To “top” that off, the treble is somewhat bright. I feel like the innards were rushed here and not presented in a way that was intended from the start, if at all. I get a sneaking suspicion that the product was a result of X components being available to Aune and not a designer’s intended sound as the final sum comes out of production. Is that a bad thing? Sometimes, maybe here just a bit. But, it still sounds plenty good in quality.
The entire low end of this product feels lacking and it doesn’t seem like I am able to boost it with software EQ to levels that satisfy me. Especially not for bass heads. I don’t feel like responsiveness is anything special.
You can drop in a bit and squeeze more, but it isn’t exceptional and I was really hoping a product with so many inputs would also become a nicely responding DAC to programs like Foobar2000. So long as your headphones aren’t bassy or regarded as exceptionally bass prominent, you’ll be fine with quantities allotted down yonder.
Physical presence and substance factor is a bit of an issue, as I feel it to be too thin feeling at times. More heft is needed on a flat EQ. Quality is nice, no doubt there. Not a single quarrel with literal fidelity and cleanliness, which I, again, feel to be pretty good. If you have a moderately bass, or a bass light headphone, you’ll enjoy this one. I don’t really have a doubt there about it.
I hate to say it, but again, substance factor is a bit underwhelming for a price tag like this. I would expect a denser feel the entire frequency response, but I am hearing a similar prowess in substance to portable players that use a 9018K2M and that’s not a great thing.
Sure, some people don’t really care too much for that, so I am not knocking points off for it at all. That is subjective and objectively I think the midrange heft is relatively neutral feeling. It isn’t forward, nor is it recessed and when there are no defining features, one would hope the substance factor to vocals and certain instruments really hit home to make up for it. But, sadly, it doesn’t too much.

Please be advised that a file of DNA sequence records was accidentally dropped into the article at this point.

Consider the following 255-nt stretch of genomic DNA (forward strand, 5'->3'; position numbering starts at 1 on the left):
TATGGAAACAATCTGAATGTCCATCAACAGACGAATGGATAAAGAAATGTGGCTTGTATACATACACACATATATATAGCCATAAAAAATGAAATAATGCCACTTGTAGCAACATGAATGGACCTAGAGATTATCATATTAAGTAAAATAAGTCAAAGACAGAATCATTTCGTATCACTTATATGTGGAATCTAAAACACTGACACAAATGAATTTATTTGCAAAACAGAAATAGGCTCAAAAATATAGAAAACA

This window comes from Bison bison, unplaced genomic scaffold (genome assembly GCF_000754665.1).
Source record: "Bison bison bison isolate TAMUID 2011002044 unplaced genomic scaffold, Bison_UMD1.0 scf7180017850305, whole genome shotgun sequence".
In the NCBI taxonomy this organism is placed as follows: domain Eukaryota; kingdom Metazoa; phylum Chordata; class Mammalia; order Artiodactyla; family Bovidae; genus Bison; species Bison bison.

With that out of the way, quality is more than justified for the product’s current list price in the sub $500 tier. It meshes well with certain headphones and not so well with others. Vocal centered headphones do not pair as nice as wide-field, or those regarded nicely for classical music for instance.
The reason being that linearity and lacking physicality aspect to how the midrange actually feels to you as a listener. Fidelity isn’t at all the problem, same as the low end, both are objectively fine for the price.
While I do consider Aune’s house sound a tad on the bright side, I feel this one to be bright in the right way. It lacks a physical slam effect that is annoying, yet also retains good brightness and solid bite on dynamic impact levels.
What that means is the X1S is highly engaging and fun up top when it comes to physicality. It isn’t boring, or as linear feeling as the midrange or bass below it. This is a good thing because as listeners, we need something prominent for our ears to latch onto sometimes. If everything is hyper flat, it can lose engaging factor. So, I am glad they routed to a bit more kick up there. Don’t worry, it isn’t at all painful or annoying. If you have treble prominent headphones that are regarded for nice top ends, I think you’ll enjoy this one.
Physical slam is another term for it, I suppose. That literal quantity of impact and kick or slam effect. Usually, only found in the bass or treble regions. Sometimes notes are struck hard in the track and you can feel it. Sudden explosions in gaming, as well, routes this into your headphone’s kick factor. This amp seems to have a bit of a kick to it up top and that is a good thing sometimes when I was gaming online in some FPS’s.